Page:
Associative fiber systems in the entorhinal cortex (EC) have been extensively studied in different mammals with tracing techniques. The largest contingent of intra-EC cortico-cortical fibers runs in the superficial layers and is distributed predominantly within longitudinal cortical bands. We studied the patterns of intrinsic EC connectivity in the in vitro isolated guinea pig brain preparation by performing current-source density analysis of field potential laminar profiles recorded with multi-channel silicon probes. The response pattern evoked by stimulation of the lateral olfactory tract was utilized to identify the lateral (l-EC) and medial (m-EC) entorhinal cortex. Stimulation of the deep layers did not evoke consistent responses. Local stimulation of the superficial layers in different portions of the EC induced an early, possibly direct response restricted to layer II-III in the close proximity to the stimulating electrode, followed by a late potential in the superficial layer I, that propagated at distance with a progressively increasing latency. The monosynaptic nature of the delayed response was verified by applying a pairing test. The results demonstrated that stimulation in the rostral-medial part of the EC generated activity restricted to the rostral pole of the l-EC, stimulation of the m-EC induced an associative activation that propagated rostrocaudally within the m-EC, stimulation of the caudal pole of the m-EC induced an additional response directed laterally, and stimulation of the lateral band of the EC determined a prominent longitudinal propagation of neuronal activity, but also induced associative potentials that propagated medially. The results are in partial agreement with the general picture derived from the anatomical studies performed in different species. Even though the largest associative interactions between superficial layers are restricted within either the m-EC or the l-EC, both rostral and caudal stimuli in the EC region close to the rhinal sulcus induced activity that propagated across the border between l- and m-EC.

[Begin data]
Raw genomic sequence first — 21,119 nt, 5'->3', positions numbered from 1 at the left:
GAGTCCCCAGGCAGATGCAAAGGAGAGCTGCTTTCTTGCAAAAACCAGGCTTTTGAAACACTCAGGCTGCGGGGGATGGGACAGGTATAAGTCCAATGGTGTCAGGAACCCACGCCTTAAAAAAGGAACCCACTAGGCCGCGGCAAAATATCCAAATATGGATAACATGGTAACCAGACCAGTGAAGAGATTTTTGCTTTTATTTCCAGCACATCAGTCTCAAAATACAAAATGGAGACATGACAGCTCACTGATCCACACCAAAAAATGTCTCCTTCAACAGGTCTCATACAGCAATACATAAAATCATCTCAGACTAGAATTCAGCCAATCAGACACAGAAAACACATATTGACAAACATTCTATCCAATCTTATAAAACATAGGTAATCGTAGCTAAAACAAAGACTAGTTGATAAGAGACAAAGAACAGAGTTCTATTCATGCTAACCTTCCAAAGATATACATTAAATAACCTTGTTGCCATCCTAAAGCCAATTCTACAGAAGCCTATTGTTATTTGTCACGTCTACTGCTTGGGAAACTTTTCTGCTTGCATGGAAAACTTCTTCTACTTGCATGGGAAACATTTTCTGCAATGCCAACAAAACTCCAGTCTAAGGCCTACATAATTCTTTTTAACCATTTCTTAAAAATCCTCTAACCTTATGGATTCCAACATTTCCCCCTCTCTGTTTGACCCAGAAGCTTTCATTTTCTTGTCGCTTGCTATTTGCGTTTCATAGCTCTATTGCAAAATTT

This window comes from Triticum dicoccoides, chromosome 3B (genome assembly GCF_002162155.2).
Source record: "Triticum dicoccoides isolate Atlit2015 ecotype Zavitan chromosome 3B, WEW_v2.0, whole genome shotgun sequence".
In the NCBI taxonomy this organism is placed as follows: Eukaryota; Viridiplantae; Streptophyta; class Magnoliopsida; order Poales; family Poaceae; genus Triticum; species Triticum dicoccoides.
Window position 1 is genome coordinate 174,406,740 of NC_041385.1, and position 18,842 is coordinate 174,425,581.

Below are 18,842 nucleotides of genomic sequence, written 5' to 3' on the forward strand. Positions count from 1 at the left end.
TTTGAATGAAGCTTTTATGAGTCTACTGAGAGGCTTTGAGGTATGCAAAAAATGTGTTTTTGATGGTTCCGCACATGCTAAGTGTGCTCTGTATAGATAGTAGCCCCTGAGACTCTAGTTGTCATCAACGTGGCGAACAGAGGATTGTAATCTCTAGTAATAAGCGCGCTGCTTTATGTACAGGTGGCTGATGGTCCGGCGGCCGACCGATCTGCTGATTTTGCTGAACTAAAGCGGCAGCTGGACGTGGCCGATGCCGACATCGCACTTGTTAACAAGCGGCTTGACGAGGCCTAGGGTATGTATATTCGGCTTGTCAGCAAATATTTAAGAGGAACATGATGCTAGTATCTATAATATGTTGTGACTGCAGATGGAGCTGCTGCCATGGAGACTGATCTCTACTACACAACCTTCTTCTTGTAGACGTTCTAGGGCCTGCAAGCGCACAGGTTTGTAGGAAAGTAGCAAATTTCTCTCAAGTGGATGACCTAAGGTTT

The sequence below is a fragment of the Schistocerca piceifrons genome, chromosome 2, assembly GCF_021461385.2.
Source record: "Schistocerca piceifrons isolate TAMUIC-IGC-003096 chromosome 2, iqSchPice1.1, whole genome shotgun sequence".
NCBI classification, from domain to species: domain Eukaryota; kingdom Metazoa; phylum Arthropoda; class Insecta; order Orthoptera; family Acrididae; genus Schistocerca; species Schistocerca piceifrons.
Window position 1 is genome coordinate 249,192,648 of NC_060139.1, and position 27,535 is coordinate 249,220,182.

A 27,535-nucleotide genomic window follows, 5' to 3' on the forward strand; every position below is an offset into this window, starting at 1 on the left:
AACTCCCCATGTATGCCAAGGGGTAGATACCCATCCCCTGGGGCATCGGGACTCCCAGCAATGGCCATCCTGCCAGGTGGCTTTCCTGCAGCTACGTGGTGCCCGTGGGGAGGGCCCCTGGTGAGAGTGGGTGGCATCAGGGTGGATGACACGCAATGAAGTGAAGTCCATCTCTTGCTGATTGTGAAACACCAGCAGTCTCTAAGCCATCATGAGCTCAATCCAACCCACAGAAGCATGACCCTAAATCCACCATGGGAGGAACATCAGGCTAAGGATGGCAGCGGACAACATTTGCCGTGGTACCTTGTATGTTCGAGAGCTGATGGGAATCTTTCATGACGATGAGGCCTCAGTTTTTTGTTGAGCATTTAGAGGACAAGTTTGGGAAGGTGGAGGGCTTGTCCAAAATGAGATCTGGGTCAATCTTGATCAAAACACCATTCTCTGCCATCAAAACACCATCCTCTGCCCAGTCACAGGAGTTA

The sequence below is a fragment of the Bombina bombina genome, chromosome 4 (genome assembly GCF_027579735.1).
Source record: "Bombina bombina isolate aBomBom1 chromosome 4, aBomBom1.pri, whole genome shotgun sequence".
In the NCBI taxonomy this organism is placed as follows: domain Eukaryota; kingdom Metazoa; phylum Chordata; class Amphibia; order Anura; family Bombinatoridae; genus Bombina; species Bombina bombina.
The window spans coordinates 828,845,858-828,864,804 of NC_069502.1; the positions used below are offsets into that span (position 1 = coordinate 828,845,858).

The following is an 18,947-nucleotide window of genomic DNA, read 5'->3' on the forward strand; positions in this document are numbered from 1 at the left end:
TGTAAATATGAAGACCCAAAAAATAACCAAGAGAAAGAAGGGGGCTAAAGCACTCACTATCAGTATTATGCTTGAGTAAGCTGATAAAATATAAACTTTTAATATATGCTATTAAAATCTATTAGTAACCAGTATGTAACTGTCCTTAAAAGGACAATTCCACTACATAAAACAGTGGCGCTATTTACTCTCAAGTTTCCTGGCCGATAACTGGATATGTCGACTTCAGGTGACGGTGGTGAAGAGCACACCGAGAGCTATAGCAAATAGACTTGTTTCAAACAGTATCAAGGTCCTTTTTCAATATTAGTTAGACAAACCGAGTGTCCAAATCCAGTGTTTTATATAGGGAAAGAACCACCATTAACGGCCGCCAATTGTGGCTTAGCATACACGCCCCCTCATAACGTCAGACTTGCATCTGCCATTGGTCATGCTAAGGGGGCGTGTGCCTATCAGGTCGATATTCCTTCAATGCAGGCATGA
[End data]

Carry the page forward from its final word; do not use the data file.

|Journal||Journal of Neurophysiology|
|Number of pages||7|
|Publication status||Published - 01.09.2002|